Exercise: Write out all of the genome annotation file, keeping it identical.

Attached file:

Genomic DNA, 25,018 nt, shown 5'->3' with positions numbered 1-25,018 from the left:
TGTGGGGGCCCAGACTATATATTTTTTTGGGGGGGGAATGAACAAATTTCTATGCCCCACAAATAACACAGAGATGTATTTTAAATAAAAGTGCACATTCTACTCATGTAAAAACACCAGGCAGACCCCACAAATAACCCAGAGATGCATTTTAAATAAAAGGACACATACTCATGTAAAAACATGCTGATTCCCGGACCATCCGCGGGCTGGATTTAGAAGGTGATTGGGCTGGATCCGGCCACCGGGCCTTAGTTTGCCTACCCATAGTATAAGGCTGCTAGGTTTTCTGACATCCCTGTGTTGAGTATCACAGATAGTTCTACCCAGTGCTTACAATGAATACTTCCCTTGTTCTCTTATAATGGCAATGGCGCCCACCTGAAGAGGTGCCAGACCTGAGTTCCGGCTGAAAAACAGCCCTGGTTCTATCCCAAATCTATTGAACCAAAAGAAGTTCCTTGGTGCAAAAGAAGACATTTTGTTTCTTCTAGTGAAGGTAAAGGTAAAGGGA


Genomic DNA, 25,018 nt, shown 5'->3' with positions numbered 1-25,018 from the left:
TGTGGGGGCCCAGACTATATATTTTTTTGGGGGGGGAATGAACAAATTTCTATGCCCCACAAATAACACAGAGATGTATTTTAAATAAAAGTGCACATTCTACTCATGTAAAAACACCAGGCAGACCCCACAAATAACCCAGAGATGCATTTTAAATAAAAGGACACATACTCATGTAAAAACATGCTGATTCCCGGACCATCCGCGGGCTGGATTTAGAAGGTGATTGGGCTGGATCCGGCCACCGGGCCTTAGTTTGCCTACCCATAGTATAAGGCTGCTAGGTTTTCTGACATCCCTGTGTTGAGTATCACAGATAGTTCTACCCAGTGCTTACAATGAATACTTCCCTTGTTCTCTTATAATGGCAATGGCGCCCACCTGAAGAGGTGCCAGACCTGAGTTCCGGCTGAAAAACAGCCCTGGTTCTATCCCAAATCTATTGAACCAAAAGAAGTTCCTTGGTGCAAAAGAAGACATTTTGTTTCTTCTAGTGAAGGTAAAGGTAAAGGGA